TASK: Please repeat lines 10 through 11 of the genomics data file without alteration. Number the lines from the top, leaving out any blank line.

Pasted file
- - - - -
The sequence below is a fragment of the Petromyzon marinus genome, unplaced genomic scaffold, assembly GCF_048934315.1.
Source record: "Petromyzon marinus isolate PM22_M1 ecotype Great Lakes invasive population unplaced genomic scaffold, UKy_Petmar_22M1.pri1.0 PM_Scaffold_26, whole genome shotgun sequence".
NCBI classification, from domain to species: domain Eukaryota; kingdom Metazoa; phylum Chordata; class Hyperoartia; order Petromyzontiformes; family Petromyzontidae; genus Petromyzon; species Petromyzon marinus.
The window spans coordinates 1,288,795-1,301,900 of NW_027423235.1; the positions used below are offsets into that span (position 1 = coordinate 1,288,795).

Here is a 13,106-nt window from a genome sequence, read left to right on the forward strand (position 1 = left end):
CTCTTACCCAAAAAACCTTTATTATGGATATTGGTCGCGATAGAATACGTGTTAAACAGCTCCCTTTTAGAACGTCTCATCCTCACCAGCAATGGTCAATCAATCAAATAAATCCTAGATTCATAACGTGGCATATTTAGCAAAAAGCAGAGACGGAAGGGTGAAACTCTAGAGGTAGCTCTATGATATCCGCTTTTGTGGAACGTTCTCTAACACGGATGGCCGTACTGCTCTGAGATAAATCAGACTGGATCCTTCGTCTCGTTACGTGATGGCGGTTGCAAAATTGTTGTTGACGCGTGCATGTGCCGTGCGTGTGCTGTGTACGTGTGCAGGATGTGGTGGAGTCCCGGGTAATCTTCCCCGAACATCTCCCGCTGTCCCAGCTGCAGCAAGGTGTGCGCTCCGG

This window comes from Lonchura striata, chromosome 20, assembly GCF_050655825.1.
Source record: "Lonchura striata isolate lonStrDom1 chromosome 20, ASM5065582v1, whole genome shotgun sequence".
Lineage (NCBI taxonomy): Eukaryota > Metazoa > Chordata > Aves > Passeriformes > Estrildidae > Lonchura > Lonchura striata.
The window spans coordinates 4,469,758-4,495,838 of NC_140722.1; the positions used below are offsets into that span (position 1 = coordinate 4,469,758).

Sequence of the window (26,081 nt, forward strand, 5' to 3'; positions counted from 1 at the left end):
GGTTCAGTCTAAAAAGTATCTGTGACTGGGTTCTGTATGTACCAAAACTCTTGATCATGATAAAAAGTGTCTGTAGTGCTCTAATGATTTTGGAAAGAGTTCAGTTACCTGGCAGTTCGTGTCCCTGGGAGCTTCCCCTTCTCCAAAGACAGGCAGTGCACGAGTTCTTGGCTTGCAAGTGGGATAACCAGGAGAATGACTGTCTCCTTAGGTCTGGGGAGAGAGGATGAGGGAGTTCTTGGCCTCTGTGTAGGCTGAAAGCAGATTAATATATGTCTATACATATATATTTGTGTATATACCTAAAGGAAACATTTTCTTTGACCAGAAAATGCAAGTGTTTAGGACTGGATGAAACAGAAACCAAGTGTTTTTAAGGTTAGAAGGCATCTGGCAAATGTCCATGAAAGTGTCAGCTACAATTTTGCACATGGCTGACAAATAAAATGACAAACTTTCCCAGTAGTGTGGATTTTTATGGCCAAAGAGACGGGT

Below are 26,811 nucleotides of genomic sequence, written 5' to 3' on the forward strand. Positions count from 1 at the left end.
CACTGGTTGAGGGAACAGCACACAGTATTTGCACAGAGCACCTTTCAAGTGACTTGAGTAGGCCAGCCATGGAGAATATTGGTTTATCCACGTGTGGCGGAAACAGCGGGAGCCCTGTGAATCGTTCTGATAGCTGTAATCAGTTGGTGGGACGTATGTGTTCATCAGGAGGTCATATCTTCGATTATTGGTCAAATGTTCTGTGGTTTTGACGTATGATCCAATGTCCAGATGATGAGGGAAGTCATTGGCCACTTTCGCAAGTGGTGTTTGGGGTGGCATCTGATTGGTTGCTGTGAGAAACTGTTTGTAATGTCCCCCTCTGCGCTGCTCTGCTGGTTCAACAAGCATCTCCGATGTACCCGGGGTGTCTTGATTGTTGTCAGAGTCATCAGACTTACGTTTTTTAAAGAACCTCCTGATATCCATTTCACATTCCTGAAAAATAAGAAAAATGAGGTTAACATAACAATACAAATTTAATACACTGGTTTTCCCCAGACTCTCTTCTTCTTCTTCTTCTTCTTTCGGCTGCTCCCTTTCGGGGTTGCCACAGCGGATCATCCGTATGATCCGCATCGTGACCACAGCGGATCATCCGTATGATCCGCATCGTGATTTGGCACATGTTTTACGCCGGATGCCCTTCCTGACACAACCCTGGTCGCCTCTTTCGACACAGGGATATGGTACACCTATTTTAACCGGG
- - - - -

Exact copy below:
The window spans coordinates 4,469,758-4,495,838 of NC_140722.1; the positions used below are offsets into that span (position 1 = coordinate 4,469,758).

Sequence of the window (26,081 nt, forward strand, 5' to 3'; positions counted from 1 at the left end):